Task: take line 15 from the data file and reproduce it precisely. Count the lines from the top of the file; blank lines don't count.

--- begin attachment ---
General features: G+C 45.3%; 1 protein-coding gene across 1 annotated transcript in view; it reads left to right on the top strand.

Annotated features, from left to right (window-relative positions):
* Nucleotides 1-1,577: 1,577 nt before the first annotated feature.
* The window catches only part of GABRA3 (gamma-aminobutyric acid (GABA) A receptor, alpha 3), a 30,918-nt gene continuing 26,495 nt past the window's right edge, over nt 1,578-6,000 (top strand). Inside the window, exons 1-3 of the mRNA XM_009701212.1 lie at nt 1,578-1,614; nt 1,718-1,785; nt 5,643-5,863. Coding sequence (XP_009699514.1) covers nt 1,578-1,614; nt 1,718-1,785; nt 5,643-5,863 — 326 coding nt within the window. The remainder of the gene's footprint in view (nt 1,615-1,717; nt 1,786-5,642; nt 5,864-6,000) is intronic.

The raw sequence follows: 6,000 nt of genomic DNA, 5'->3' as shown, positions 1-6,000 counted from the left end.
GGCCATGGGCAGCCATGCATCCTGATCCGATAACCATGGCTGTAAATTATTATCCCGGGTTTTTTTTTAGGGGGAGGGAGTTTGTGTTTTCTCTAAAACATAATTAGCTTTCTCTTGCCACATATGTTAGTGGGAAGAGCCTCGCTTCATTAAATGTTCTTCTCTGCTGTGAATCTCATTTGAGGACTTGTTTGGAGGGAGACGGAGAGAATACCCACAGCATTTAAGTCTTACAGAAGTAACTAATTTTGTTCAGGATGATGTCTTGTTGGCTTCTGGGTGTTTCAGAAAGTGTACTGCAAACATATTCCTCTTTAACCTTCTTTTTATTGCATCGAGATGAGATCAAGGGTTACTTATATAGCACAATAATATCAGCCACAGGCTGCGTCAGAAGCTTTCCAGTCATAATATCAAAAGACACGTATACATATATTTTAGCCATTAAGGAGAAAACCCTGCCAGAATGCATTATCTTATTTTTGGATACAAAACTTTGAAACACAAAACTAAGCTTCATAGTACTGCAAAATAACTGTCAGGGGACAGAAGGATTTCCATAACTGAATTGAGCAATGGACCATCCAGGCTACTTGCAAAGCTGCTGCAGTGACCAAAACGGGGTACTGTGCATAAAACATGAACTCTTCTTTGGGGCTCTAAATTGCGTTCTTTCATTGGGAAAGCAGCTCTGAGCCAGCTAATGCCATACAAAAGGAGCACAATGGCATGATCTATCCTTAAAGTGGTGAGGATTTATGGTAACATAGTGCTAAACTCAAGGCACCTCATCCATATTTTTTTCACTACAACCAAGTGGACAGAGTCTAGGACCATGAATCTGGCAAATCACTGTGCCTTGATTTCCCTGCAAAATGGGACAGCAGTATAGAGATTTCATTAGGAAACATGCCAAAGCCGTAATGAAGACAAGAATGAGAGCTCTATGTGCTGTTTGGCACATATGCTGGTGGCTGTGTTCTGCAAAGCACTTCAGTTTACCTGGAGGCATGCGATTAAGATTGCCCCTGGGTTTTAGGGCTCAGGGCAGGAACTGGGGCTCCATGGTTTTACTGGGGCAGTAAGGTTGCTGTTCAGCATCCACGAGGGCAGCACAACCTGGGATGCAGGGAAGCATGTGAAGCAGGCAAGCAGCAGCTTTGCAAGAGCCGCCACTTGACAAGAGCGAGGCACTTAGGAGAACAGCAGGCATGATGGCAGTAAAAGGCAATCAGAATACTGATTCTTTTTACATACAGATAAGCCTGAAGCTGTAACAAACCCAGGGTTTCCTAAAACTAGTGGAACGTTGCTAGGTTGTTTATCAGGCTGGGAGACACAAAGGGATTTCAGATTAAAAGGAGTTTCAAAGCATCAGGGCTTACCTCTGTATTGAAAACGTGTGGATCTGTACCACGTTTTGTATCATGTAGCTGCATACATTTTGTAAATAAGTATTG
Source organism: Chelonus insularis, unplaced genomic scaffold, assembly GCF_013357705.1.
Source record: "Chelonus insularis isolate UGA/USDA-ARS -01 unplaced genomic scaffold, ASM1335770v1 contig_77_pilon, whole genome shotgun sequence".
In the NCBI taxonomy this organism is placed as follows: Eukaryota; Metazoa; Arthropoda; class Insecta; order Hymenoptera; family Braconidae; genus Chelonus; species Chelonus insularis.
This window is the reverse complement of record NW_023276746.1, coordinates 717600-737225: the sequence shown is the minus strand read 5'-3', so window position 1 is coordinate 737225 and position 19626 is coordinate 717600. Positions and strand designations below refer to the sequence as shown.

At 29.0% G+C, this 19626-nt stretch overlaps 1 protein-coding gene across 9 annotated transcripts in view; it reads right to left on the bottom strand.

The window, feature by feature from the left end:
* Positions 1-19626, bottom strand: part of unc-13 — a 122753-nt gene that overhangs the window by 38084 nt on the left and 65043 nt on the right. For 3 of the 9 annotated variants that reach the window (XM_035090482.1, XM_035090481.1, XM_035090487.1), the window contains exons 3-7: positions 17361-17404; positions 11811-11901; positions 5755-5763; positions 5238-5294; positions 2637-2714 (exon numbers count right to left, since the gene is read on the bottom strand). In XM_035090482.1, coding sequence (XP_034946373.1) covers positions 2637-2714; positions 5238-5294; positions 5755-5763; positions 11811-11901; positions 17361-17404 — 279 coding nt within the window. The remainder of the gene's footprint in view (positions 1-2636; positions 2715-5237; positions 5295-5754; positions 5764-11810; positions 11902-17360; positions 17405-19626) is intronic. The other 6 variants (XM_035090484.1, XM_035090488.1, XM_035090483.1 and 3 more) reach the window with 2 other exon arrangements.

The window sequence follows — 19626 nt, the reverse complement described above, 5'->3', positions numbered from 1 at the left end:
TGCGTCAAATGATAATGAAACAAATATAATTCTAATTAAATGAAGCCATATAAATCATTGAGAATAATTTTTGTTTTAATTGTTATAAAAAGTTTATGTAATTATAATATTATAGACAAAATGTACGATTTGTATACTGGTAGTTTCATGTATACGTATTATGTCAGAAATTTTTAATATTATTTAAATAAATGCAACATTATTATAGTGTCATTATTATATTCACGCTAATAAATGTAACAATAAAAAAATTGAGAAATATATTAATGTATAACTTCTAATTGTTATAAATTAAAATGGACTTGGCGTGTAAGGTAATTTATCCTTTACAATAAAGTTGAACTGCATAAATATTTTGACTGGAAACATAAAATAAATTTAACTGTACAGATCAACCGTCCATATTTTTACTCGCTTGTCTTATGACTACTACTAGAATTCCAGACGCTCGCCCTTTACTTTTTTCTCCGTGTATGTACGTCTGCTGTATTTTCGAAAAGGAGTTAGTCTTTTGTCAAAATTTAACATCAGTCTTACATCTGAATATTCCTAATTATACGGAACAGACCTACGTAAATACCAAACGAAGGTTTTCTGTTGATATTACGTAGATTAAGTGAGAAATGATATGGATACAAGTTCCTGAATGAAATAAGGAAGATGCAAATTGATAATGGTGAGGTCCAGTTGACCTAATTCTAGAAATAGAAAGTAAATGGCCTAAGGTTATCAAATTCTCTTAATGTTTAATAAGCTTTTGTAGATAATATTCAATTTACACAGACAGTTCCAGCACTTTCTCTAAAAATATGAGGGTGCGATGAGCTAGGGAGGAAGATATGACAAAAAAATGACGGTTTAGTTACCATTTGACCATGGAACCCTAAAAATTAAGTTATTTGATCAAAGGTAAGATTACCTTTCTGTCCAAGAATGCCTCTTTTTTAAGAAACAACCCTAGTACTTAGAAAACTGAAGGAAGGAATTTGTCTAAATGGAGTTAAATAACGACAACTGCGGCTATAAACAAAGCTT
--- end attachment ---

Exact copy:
TGCGTCAAATGATAATGAAACAAATATAATTCTAATTAAATGAAGCCATATAAATCATTGAGAATAATTTTTGTTTTAATTGTTATAAAAAGTTTATGTAATTATAATATTATAGACAAAATGTACGATTTGTATACTGGTAGTTTCATGTATACGTATTATGTCAGAAATTTTTAATATTATTTAAATAAATGCAACATTATTATAGTGTCATTATTATATTCACGCTAATAAATGTAACAATAAAAAAATTGAGAAATATATTAATGTATAACTTCTAATTGTTATAAATTAAAATGGACTTGGCGTGTAAGGTAATTTATCCTTTACAATAAAGTTGAACTGCATAAATATTTTGACTGGAAACATAAAATAAATTTAACTGTACAGATCAACCGTCCATATTTTTACTCGCTTGTCTTATGACTACTACTAGAATTCCAGACGCTCGCCCTTTACTTTTTTCTCCGTGTATGTACGTCTGCTGTATTTTCGAAAAGGAGTTAGTCTTTTGTCAAAATTTAACATCAGTCTTACATCTGAATATTCCTAATTATACGGAACAGACCTACGTAAATACCAAACGAAGGTTTTCTGTTGATATTACGTAGATTAAGTGAGAAATGATATGGATACAAGTTCCTGAATGAAATAAGGAAGATGCAAATTGATAATGGTGAGGTCCAGTTGACCTAATTCTAGAAATAGAAAGTAAATGGCCTAAGGTTATCAAATTCTCTTAATGTTTAATAAGCTTTTGTAGATAATATTCAATTTACACAGACAGTTCCAGCACTTTCTCTAAAAATATGAGGGTGCGATGAGCTAGGGAGGAAGATATGACAAAAAAATGACGGTTTAGTTACCATTTGACCATGGAACCCTAAAAATTAAGTTATTTGATCAAAGGTAAGATTACCTTTCTGTCCAAGAATGCCTCTTTTTTAAGAAACAACCCTAGTACTTAGAAAACTGAAGGAAGGAATTTGTCTAAATGGAGTTAAATAACGACAACTGCGGCTATAAACAAAGCTT